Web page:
Slutzk was a prominent Jewish city which had produced many highly regarded scholars. There Rabbi Yoshe Ber surrounded himself with the sharpest minds in the city and established a Yeshiva-like institution where he taught Torah. Rabbi Yoshe Ber guided the residents of Slutzk with much devotion and made great efforts to assist the poor families in the city. For that purpose, he ordered the wealthy residents to donate large sums to the low-income families. The wealthy residents on their part vehemently opposed and outright rejected Rabbi Yoshe Ber's commands and began fighting against him. After ten years of serving as Rabbi of Slutzk and having to endure constant persecution from the wealthy, he had finally had enough and left Slutzk in 5605, settling in Warsaw where lived for four years. Prior to his leaving, Slutzk was mysteriously struck by disaster after disaster, and the wealthy residents interpreted it as their punishment for fighting their Rabbi, Rabbi Yoshe Ber. They immediately sought his forgiveness and begged him to return to their city and reassume the position of the city Rabbi; however Rabbi Yoshe Ber refused and relocated to Warsaw.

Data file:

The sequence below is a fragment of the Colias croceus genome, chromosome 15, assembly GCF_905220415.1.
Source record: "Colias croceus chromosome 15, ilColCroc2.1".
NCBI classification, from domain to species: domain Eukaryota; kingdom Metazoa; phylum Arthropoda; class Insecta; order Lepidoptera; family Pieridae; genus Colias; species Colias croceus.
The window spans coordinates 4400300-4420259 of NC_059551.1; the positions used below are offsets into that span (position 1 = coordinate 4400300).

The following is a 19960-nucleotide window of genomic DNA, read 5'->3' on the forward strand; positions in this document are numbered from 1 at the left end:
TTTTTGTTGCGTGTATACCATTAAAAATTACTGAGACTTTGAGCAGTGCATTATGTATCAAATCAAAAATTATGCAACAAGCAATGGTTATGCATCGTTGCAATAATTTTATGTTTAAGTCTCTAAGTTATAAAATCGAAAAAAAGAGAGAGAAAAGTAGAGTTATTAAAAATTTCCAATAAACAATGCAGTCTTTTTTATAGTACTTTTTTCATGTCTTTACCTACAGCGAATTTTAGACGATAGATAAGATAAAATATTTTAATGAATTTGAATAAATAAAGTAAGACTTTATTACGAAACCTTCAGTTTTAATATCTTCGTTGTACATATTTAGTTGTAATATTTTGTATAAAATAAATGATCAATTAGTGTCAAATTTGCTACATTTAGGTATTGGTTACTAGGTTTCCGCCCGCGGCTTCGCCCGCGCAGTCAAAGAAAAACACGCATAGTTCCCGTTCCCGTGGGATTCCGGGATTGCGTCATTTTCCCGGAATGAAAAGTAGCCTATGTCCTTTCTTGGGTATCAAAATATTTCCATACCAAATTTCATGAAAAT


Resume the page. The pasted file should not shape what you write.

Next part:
In 5639, Rabbi Moshe Yehoshua Leib Diskin, who was the Rabbi of Brisk, immigrated to Israel and joined the Perushim community. The Jewish community of Brisk, which was left without a Rabbi, turned to Rabbi Yoshe Ber and asked him to serve as their city Rabbi. Rabbi Yoshe Ber accepted the offer and settled in Brisk, where he remained until his passing.
Rabbi Yoshe Ber was the one who initiated and laid the foundation of the Brisk learning method which was further developed after his passing by his son, Rabbi Chaim, and his grandson, Rabbi Yitzchak. The method eventually turned into the most accepted learning method in the majority of Lithuanian Yeshivas of today. Rabbi Yoshe Ber was renowned for his diligence in Torah studying; a story is told about one time when Rabbi Yoshe Ber became ill and required surgery preceded by local anesthesia. Rabbi Yoshe Ber, however, asked the doctors to operate on him with no anesthesia whatsoever. The doctors initially refused, but after seeing his persistence they agreed, provided that he would promise not to move during the whole process. Rabbi Yoshe Ber promised and began learning. The doctors, in the meanwhile, started operating on him and during the whole operation Rabbi Yoshe Ber did not move and did not experience any pain, as he was too engrossed in his learning to notice anything else...

On the 5th of Shevat, 5652, Yeshivas Volozhin was closed down by the Russian Czar's command, and Rabbi Yoshe Ber took the Yeshiva's closure extremely hard, so much so that he fell ill. For the next three months, his health constantly deteriorated, and on the 4th of Iyar of the same year, he passed away. A massive funeral took place in Brisk on the very same day, during which his son, Rabbi Chaim Halevi Soloveitchik, was appointed Rabbi of Brisk in his father's place.